Lee from Queens

The mayor's ongoing crusade to save us from ourselves is getting really old. This is not a caring guy. If he's so concerned about New Yorkers he should put as much time and energy into repairing the horrible homeless situation in NYC....and help the 50,000 people a night sleeping on the streets.

Mar. 12 2013 10:12 AM
The Truth from Becky

Bloomberg is out of line, period! Too far.

Mar. 12 2013 10:09 AM
hila paldi from NYC

tax the sodas like cigarettes! high taxes on sodas are win win win!

Mar. 12 2013 10:09 AM
Bob from Brooklyn

Legal angle: How much taxpayer money will be wasted fighting this in court? How much will Bloomberg pay judges to get this through?

BTW, all these big soda companies can go F themselves too. Your soda products suck.

Mar. 12 2013 10:08 AM
jgarbuz from Queens

If local governments can regulate alcohol, tobacco and drug consumption, I don't see why it can't regulate sugar consumption as well. What we are talking about here is sugar, a very dangerous product when used to excess. The mayor may be an arrogant ninny-nanny, but that doesn't mean he's wrong. The sugar-water industry has been pushing the consumption of too much sugar on the population, so I don't see why local authorities can't try to do something to inhibit them.

Mar. 12 2013 10:07 AM
MikeInBrklyn from Clinton Hill

Here's my prediction; Christine Quinn will not win NYC's mayoral race. Like me, many will be turned off by the fact the she is much too beholden to powerful lobbying interests, particularly real estate.

Mar. 12 2013 10:06 AM
art525 from Park Slope

I agree Robert. But I would go further and say it reperesents the arrogance of our mayor. This is an arrogant paternalistic guy who thinks he should dictate for us peasants what we should do. Democracy isn't his long suit. He bought himself a thrid term after a popular vote to limit terms showing a complete disdain for the process. But being a rich man he was able to buy his office. I thought we were a democracy not a plutocracy. Yes let's educate people on health issues but we don't didtate waht people can or can't do. What's next?

Mar. 12 2013 10:00 AM
Bob from Brooklyn

It's time we start shouting at these 'elected officials': LEAVE OFFICE. Prohibition doesn't work. We need full freedom with accurate and widespread education. It's time to focus on real education and literacy so everyone can make informed decisions for themselves.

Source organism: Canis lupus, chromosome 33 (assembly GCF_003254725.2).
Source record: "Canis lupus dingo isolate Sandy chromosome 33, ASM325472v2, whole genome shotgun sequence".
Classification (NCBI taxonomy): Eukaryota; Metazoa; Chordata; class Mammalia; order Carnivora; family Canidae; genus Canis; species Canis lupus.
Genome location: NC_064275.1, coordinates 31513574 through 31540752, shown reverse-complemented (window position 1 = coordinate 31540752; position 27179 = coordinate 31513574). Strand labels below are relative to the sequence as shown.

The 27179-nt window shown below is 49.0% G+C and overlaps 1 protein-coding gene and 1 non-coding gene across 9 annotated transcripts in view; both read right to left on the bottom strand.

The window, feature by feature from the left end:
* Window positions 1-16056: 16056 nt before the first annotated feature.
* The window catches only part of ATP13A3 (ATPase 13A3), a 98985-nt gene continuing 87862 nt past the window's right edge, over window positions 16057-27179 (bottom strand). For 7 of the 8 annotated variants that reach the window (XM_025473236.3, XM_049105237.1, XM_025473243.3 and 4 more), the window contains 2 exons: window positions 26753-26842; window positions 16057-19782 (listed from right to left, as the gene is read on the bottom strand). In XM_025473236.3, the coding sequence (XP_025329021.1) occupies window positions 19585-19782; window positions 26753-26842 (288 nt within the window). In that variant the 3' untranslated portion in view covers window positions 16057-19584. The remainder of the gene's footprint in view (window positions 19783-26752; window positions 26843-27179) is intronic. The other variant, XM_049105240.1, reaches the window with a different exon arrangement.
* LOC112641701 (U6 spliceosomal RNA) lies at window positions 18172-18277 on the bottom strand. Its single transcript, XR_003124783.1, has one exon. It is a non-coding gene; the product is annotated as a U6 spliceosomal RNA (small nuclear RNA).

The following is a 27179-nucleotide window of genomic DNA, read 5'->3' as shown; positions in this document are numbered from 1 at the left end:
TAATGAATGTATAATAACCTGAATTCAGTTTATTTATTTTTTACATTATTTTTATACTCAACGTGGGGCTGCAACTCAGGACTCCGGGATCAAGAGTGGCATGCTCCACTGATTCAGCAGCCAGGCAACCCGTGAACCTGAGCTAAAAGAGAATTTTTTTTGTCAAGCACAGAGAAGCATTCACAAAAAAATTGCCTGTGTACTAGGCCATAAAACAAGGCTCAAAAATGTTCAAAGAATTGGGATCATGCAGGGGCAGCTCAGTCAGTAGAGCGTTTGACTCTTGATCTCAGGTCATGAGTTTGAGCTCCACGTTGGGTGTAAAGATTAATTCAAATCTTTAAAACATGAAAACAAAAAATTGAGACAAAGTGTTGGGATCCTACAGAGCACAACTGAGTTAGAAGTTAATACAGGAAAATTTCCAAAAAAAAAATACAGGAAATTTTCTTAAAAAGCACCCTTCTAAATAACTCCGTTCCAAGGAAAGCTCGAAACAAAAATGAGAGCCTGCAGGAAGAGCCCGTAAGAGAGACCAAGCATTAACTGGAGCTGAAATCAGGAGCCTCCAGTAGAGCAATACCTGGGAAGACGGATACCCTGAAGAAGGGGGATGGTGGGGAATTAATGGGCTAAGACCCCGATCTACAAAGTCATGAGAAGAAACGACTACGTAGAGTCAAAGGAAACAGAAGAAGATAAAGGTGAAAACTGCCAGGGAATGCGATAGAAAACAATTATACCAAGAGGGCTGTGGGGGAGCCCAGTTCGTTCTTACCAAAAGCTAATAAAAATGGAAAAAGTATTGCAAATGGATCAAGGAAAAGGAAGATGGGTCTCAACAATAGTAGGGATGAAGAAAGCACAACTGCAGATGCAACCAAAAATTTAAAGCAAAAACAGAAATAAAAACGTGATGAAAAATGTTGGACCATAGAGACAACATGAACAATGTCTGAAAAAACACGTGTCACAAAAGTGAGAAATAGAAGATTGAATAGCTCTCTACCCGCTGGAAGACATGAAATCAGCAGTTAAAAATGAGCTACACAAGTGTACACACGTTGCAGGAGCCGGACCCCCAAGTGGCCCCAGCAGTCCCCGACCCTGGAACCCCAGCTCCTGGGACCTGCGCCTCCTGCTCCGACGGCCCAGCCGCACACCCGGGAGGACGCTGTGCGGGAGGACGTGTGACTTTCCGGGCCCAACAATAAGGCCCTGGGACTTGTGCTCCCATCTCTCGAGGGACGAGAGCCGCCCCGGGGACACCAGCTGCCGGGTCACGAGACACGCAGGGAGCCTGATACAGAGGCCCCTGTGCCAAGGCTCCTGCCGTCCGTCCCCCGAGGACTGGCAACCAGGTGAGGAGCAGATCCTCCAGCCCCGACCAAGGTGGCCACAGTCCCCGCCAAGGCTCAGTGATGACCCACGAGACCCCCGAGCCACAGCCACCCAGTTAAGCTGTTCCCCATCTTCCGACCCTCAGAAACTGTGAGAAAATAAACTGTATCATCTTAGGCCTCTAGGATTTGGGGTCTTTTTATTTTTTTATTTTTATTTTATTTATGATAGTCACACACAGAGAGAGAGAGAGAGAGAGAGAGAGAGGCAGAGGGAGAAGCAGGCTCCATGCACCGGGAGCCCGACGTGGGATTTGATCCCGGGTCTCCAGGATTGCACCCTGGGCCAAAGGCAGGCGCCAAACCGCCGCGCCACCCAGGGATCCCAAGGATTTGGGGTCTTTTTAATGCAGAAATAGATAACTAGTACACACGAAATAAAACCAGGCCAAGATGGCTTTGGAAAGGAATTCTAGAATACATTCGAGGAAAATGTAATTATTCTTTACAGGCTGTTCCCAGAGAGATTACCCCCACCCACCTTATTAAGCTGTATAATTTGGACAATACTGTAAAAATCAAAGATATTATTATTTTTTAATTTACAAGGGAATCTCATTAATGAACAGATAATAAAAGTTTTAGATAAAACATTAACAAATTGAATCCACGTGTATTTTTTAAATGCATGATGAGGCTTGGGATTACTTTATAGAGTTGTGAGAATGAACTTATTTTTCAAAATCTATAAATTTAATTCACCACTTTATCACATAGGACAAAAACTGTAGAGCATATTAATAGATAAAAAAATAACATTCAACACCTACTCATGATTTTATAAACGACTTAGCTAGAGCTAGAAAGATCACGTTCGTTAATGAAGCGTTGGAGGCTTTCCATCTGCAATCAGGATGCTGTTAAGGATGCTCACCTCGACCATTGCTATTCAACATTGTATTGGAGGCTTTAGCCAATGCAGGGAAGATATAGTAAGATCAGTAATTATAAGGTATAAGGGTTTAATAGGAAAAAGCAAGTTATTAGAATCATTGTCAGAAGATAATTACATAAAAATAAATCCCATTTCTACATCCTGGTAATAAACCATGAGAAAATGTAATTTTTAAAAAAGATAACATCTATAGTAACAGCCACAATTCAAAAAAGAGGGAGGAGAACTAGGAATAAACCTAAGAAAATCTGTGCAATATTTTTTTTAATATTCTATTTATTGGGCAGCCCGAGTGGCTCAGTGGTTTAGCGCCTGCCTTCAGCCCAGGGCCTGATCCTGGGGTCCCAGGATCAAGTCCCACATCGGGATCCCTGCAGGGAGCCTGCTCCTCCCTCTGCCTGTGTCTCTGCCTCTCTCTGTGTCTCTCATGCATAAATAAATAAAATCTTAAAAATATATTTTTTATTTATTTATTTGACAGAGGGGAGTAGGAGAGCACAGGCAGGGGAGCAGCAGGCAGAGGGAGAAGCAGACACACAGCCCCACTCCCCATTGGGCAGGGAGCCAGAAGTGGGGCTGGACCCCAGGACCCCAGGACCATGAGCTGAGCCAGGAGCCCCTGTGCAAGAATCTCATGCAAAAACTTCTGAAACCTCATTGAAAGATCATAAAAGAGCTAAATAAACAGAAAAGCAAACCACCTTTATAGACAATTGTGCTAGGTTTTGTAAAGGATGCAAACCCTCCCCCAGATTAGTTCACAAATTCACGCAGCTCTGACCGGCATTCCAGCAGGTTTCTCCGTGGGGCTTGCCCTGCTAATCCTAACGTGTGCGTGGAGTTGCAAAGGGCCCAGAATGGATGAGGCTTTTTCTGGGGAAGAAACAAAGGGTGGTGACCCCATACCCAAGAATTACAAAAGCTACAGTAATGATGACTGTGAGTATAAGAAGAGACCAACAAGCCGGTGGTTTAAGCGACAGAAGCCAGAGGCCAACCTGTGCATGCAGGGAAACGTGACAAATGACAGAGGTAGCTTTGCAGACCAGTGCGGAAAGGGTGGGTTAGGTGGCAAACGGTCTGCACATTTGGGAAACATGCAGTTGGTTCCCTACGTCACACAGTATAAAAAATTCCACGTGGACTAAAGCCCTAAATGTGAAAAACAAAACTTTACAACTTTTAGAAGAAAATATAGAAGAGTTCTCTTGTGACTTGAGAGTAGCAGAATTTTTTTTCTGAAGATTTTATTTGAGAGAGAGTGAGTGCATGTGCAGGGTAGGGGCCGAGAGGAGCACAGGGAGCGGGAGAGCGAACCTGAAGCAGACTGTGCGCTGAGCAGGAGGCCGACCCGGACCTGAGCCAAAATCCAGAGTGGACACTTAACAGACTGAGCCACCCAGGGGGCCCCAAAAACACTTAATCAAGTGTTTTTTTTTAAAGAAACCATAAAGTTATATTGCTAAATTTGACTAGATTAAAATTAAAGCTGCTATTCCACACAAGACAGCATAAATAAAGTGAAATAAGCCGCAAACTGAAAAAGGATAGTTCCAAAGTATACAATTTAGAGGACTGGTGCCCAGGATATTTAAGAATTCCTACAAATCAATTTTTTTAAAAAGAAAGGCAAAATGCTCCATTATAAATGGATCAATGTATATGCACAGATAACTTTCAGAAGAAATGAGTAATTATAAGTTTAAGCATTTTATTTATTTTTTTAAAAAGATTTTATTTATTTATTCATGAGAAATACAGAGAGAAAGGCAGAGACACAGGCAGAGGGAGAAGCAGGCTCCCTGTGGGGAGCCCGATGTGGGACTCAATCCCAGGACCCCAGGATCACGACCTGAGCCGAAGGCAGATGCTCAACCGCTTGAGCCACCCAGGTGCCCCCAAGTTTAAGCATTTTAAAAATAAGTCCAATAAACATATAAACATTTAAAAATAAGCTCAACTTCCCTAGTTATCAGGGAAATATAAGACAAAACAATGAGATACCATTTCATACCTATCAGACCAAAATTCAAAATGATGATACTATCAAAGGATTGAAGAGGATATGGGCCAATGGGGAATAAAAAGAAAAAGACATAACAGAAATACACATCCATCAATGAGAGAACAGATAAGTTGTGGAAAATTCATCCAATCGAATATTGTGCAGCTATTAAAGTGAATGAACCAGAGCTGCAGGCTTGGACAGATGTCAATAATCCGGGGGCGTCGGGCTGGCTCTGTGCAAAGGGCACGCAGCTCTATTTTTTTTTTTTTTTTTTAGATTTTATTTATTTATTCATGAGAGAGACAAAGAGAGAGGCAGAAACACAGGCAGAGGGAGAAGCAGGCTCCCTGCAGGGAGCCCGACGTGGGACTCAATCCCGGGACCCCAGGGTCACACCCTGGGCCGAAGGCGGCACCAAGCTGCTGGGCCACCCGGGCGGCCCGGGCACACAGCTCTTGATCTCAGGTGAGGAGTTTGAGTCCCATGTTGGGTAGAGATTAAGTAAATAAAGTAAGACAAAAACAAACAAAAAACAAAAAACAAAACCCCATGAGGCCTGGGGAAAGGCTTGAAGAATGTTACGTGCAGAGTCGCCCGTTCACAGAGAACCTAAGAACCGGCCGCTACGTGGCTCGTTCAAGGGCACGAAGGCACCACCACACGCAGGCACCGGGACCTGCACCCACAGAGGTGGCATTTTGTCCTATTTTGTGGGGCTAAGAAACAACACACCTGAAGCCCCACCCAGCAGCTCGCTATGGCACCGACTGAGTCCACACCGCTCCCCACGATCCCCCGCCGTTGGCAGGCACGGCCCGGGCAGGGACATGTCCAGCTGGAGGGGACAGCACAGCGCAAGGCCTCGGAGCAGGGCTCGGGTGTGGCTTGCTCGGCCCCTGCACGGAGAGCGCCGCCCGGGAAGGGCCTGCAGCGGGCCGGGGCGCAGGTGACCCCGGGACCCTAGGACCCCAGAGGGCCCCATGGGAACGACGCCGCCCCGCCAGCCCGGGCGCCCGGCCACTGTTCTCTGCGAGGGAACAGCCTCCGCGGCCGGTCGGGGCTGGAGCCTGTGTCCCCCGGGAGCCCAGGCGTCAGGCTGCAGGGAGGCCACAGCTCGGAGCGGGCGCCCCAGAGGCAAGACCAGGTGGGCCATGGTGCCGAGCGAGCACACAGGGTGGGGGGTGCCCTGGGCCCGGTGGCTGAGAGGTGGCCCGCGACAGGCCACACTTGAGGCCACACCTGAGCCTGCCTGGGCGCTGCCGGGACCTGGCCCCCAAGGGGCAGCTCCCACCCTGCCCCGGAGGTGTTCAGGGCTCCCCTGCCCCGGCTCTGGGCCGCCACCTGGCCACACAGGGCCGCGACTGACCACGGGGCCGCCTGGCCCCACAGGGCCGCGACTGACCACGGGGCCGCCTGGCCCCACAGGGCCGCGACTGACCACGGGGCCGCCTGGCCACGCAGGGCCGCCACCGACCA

Bloomberg is a c*nt of the 10th degree. Kelly is a lapdog bigot. And Uncle Sam is a rapist. Control freak motha f-ers. GO AWAY MAMMA AND PAPPA POLS. This city and country is so messed up.

Why are we even talking about this stupid soda ban when punk ass plainclothes NYPD are executing kids in Brooklyn?

Mar. 12 2013 09:55 AM
Robert from NYC

Well the soda ban DIDN'T go into effect today and I say GOOD! This is not something that should be legislated as I've said many times here before when the topic came up. Yes, I agree people ought to cut down on their sugar intake and stop drinking so much sugary drinks at one time, but if the Mayor feels some kind of responsibility to bring that to our attention then he should do it with a nutrition education program. His is not only the cheaper way to go about it (which is probably why he's doing it that way) but it is the wrong way. You don't start legislating what people can eat and drink. If you need a historical precedent to this we have it, it's called "prohibition". Seems alcohol is worse than sugar but that just might not be true, I'm not an expert on that, sugar is pretty wicked even in smaller portions. But the point is you cannot nor should not legislate what we can ingest or why not people can eat or drink a particular food/beverage. That's a bit authoritarian and what's next! Education should be the way to go and it's up to us to push for an education program on proper nutrition, a serious and long-term program in the schools and even in the food shops where we shop. It ain't difficult and businesses as well as government should be seriously involved.

Mar. 12 2013 08:39 AM